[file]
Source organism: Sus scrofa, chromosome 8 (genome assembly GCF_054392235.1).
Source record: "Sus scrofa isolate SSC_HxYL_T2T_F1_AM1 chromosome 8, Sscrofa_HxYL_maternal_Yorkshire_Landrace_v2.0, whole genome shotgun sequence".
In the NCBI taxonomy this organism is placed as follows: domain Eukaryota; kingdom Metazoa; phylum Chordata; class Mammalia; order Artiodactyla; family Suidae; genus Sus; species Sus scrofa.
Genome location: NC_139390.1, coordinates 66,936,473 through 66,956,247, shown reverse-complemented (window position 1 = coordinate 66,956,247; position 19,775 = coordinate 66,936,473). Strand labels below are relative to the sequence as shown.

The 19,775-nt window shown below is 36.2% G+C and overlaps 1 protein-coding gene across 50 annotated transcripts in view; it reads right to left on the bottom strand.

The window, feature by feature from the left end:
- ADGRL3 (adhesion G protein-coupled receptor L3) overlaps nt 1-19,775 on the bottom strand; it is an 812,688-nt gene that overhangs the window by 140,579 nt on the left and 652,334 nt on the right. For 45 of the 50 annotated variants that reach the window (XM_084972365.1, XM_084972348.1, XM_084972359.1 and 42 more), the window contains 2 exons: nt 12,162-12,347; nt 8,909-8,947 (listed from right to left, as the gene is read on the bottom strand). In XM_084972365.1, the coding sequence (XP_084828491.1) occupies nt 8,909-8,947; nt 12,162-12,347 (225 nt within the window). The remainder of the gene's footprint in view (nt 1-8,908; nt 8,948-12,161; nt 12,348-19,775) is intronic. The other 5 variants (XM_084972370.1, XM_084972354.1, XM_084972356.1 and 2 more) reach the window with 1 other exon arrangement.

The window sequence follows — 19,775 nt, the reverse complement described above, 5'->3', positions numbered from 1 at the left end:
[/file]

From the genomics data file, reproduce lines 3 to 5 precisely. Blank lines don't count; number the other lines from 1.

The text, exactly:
In the NCBI taxonomy this organism is placed as follows: domain Eukaryota; kingdom Metazoa; phylum Chordata; class Mammalia; order Artiodactyla; family Suidae; genus Sus; species Sus scrofa.
Genome location: NC_139390.1, coordinates 66,936,473 through 66,956,247, shown reverse-complemented (window position 1 = coordinate 66,956,247; position 19,775 = coordinate 66,936,473). Strand labels below are relative to the sequence as shown.

The 19,775-nt window shown below is 36.2% G+C and overlaps 1 protein-coding gene across 50 annotated transcripts in view; it reads right to left on the bottom strand.